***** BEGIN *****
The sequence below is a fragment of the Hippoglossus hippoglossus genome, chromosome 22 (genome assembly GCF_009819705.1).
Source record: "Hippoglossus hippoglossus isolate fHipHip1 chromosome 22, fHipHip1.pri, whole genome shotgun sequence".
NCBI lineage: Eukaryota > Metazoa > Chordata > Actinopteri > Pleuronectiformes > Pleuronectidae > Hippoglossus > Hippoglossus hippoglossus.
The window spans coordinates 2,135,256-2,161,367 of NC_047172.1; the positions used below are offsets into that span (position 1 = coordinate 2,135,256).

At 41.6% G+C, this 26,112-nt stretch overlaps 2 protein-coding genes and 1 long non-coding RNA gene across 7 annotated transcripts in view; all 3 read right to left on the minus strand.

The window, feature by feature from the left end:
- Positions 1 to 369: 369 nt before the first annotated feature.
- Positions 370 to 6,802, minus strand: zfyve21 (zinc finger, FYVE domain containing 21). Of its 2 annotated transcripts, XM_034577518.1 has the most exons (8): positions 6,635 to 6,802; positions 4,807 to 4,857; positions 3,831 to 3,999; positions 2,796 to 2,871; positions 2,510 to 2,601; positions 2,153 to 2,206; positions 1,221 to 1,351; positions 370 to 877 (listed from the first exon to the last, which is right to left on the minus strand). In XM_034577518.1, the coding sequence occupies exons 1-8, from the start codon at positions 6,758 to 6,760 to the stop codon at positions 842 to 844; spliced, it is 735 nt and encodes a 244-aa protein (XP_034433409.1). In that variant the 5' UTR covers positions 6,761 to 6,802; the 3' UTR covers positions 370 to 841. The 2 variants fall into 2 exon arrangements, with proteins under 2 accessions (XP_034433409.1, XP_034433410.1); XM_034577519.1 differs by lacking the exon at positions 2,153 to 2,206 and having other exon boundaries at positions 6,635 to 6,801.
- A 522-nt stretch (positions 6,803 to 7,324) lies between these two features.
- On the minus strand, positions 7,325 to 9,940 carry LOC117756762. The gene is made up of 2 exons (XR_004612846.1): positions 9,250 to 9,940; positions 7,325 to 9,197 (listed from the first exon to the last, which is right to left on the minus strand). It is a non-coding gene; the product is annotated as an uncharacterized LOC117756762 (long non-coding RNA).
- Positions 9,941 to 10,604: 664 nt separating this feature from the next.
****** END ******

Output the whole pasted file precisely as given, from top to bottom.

The sequence below is a fragment of the Hippoglossus hippoglossus genome, chromosome 22 (genome assembly GCF_009819705.1).
Source record: "Hippoglossus hippoglossus isolate fHipHip1 chromosome 22, fHipHip1.pri, whole genome shotgun sequence".
NCBI lineage: Eukaryota > Metazoa > Chordata > Actinopteri > Pleuronectiformes > Pleuronectidae > Hippoglossus > Hippoglossus hippoglossus.
The window spans coordinates 2,135,256-2,161,367 of NC_047172.1; the positions used below are offsets into that span (position 1 = coordinate 2,135,256).

At 41.6% G+C, this 26,112-nt stretch overlaps 2 protein-coding genes and 1 long non-coding RNA gene across 7 annotated transcripts in view; all 3 read right to left on the minus strand.

The window, feature by feature from the left end:
- Positions 1 to 369: 369 nt before the first annotated feature.
- Positions 370 to 6,802, minus strand: zfyve21 (zinc finger, FYVE domain containing 21). Of its 2 annotated transcripts, XM_034577518.1 has the most exons (8): positions 6,635 to 6,802; positions 4,807 to 4,857; positions 3,831 to 3,999; positions 2,796 to 2,871; positions 2,510 to 2,601; positions 2,153 to 2,206; positions 1,221 to 1,351; positions 370 to 877 (listed from the first exon to the last, which is right to left on the minus strand). In XM_034577518.1, the coding sequence occupies exons 1-8, from the start codon at positions 6,758 to 6,760 to the stop codon at positions 842 to 844; spliced, it is 735 nt and encodes a 244-aa protein (XP_034433409.1). In that variant the 5' UTR covers positions 6,761 to 6,802; the 3' UTR covers positions 370 to 841. The 2 variants fall into 2 exon arrangements, with proteins under 2 accessions (XP_034433409.1, XP_034433410.1); XM_034577519.1 differs by lacking the exon at positions 2,153 to 2,206 and having other exon boundaries at positions 6,635 to 6,801.
- A 522-nt stretch (positions 6,803 to 7,324) lies between these two features.
- On the minus strand, positions 7,325 to 9,940 carry LOC117756762. The gene is made up of 2 exons (XR_004612846.1): positions 9,250 to 9,940; positions 7,325 to 9,197 (listed from the first exon to the last, which is right to left on the minus strand). It is a non-coding gene; the product is annotated as an uncharacterized LOC117756762 (long non-coding RNA).
- Positions 9,941 to 10,604: 664 nt separating this feature from the next.